Book Review: Shakespeare’s Restless World by Neil MacGregor

Shakespeare's Restless World by Neil MacGregorShakespeare’s Restless World provides an insight into Shakespeare and the world in which he lived through the exploration of his plays.  Neil MacGregor, the writer, is Director of the British Museum and has put together this book following the success of BBC Radio 4’s A History of the World in 100 Objects series and his best-selling book of the same name.

I found this to be an extremely accessible and very enjoyable discovery of the Elizabethan and early Stuart age of Shakespeare and his theatre-going audience.  MacGregor shows us objects dating back to this period – objects which would have been instantly recognisable to the people of the time – and uses each one to expand on a particular theme.

For example, we might find a photograph of an elegant and extravagant Tudor fork, excavated from the site of the Rose Theatre.  By examining how the fork was made and who would have used it, MacGregor also shows us what the Elizabethans would have been snacking on when they watched one of Shakespeare’s plays.

Alternatively we might be asked to examine early sketches of the flags James VI of Scotland, having also become James I of England, was considering in order to demonstrate the union of England and Scotland: a huge issue of debate at the time.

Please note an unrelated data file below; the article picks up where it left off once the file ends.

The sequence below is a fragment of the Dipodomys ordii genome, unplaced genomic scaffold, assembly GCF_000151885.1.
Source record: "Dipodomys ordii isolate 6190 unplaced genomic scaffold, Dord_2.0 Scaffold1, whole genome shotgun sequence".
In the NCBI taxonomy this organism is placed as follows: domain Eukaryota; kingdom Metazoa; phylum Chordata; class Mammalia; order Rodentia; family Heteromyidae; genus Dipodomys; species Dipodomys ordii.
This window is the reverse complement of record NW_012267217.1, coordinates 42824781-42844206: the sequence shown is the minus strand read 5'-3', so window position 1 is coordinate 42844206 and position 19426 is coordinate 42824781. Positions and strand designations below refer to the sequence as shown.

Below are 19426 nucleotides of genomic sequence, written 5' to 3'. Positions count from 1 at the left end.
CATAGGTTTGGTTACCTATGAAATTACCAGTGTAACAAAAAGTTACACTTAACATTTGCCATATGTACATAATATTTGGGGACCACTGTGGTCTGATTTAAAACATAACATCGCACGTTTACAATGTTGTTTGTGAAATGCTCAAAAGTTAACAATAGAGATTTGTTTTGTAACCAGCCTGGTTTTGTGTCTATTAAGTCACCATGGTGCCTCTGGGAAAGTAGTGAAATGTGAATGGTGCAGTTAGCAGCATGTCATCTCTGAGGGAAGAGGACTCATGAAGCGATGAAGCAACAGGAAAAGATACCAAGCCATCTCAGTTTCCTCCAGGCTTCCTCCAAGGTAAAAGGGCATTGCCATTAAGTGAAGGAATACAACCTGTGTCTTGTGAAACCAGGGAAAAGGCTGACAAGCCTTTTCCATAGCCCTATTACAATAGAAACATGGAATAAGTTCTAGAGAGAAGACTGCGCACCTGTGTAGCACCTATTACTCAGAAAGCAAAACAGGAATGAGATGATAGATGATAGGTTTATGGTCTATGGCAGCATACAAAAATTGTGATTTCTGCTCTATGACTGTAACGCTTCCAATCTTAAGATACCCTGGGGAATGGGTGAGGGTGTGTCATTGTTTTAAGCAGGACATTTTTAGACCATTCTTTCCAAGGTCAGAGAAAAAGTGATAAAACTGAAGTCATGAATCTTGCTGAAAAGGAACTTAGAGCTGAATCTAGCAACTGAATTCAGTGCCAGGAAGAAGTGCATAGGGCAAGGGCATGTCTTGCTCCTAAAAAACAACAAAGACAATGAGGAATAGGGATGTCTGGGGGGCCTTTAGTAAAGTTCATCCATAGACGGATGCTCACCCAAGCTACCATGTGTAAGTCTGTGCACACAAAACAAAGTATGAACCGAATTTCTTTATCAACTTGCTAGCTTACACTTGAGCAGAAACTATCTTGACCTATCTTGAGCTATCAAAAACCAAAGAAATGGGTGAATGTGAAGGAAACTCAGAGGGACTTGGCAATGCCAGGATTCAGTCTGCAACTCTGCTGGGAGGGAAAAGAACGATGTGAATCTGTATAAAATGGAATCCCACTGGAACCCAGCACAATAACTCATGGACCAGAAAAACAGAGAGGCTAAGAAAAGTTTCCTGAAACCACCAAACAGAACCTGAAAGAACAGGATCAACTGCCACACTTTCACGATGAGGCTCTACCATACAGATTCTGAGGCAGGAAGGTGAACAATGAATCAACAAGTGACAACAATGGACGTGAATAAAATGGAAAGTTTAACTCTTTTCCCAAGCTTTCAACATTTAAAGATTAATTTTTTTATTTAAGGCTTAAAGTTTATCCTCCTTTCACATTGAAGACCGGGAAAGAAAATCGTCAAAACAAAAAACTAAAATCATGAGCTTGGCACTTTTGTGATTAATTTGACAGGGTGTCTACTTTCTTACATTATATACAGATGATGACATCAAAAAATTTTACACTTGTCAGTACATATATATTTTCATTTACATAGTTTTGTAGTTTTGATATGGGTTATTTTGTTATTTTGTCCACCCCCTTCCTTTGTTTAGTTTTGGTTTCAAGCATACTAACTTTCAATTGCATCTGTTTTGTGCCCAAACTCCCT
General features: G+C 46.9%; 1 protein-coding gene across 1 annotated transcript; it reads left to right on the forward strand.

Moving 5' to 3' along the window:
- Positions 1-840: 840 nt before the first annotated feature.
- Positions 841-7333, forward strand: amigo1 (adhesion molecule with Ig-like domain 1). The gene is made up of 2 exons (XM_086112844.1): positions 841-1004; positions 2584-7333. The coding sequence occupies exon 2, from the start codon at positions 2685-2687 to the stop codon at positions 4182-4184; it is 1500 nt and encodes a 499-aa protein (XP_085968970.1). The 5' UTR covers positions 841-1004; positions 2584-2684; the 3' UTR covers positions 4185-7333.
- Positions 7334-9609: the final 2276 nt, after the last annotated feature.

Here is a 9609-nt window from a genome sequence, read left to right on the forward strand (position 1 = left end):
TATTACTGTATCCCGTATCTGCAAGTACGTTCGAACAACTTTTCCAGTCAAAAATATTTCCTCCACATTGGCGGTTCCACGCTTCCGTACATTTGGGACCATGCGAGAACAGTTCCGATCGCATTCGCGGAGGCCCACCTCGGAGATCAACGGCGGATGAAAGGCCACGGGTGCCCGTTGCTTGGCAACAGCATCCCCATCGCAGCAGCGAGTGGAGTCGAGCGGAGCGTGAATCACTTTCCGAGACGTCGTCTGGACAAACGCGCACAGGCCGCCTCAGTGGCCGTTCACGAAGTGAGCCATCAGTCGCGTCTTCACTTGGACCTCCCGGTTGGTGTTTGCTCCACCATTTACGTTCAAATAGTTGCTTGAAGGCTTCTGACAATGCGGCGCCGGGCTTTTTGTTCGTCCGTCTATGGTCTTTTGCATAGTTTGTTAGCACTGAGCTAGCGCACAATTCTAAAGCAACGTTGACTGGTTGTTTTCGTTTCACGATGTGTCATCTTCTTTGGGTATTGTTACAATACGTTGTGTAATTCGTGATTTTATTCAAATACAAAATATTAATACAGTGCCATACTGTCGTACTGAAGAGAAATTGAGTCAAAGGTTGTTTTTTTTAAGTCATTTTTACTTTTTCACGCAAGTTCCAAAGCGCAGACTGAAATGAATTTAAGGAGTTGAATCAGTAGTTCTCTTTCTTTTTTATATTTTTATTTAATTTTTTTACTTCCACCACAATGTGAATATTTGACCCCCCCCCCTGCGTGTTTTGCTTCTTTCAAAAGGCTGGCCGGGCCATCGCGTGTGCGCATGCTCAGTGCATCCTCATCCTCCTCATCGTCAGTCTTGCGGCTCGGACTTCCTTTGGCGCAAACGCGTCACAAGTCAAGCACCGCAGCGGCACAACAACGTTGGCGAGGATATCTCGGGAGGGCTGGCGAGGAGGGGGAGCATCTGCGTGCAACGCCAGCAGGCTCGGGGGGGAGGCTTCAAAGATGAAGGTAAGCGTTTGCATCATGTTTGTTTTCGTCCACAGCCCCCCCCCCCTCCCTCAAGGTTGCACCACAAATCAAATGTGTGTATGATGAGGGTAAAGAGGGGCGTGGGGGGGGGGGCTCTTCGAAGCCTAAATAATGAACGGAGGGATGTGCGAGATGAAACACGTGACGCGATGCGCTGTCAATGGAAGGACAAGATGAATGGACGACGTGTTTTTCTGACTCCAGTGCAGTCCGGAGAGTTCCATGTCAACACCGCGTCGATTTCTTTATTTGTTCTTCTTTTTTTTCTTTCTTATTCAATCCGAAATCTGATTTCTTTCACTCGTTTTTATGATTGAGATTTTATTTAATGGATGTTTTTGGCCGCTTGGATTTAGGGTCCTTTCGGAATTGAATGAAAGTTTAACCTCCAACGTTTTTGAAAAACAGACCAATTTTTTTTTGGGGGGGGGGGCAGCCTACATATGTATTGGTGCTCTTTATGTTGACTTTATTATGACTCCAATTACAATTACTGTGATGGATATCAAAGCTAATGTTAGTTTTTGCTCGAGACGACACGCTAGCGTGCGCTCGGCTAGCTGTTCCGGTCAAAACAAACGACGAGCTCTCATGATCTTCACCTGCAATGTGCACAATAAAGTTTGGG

Or we might look at a long-lost rapier and dagger, carried by every fashionable gentleman in Shakespeare’s day, which hint at what was the equivalent of Elizabethan “knife crime”.  I thought it was a clever way to get to the heart of each of the book’s themes.

Dagger found at the Thames foreshore - Royal Armouries, Leeds

Left hand dagger, English, around 1600. Found at the Thames foreshore. From the Royal Armouries Museum, Leeds.

You can simply dip in and out of this book and its enticing pictures if you want to, but I read it cover to cover over five days.  I learnt a lot about Shakespeare’s contemporaries and found hidden depths within his plays which would have been obvious to an Elizabethan audience but which have become obscure today.  I found the book’s content fascinating and I’m quite tempted to pick up my school copies of Shakespeare again.  Highly recommended.


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